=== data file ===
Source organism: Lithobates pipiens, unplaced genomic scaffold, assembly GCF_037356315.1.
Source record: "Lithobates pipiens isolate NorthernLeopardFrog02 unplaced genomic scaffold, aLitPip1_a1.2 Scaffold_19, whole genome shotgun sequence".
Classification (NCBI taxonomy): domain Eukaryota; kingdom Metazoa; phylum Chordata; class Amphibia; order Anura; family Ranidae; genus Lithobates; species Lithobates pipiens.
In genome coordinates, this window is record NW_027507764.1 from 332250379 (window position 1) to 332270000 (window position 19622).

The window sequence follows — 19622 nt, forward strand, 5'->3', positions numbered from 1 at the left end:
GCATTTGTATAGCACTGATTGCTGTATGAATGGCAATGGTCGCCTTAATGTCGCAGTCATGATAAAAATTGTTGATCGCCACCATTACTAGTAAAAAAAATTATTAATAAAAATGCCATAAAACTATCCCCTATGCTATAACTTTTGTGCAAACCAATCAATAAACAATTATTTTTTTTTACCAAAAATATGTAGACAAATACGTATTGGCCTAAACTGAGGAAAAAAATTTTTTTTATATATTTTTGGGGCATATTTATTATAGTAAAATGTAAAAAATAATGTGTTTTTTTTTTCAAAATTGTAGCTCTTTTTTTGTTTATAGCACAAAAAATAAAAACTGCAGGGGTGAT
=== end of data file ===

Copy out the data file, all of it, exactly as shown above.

Source organism: Lithobates pipiens, unplaced genomic scaffold, assembly GCF_037356315.1.
Source record: "Lithobates pipiens isolate NorthernLeopardFrog02 unplaced genomic scaffold, aLitPip1_a1.2 Scaffold_19, whole genome shotgun sequence".
Classification (NCBI taxonomy): domain Eukaryota; kingdom Metazoa; phylum Chordata; class Amphibia; order Anura; family Ranidae; genus Lithobates; species Lithobates pipiens.
In genome coordinates, this window is record NW_027507764.1 from 332250379 (window position 1) to 332270000 (window position 19622).

The window sequence follows — 19622 nt, forward strand, 5'->3', positions numbered from 1 at the left end:
GCATTTGTATAGCACTGATTGCTGTATGAATGGCAATGGTCGCCTTAATGTCGCAGTCATGATAAAAATTGTTGATCGCCACCATTACTAGTAAAAAAAATTATTAATAAAAATGCCATAAAACTATCCCCTATGCTATAACTTTTGTGCAAACCAATCAATAAACAATTATTTTTTTTTACCAAAAATATGTAGACAAATACGTATTGGCCTAAACTGAGGAAAAAAATTTTTTTTATATATTTTTGGGGCATATTTATTATAGTAAAATGTAAAAAATAATGTGTTTTTTTTTTCAAAATTGTAGCTCTTTTTTTGTTTATAGCACAAAAAATAAAAACTGCAGGGGTGAT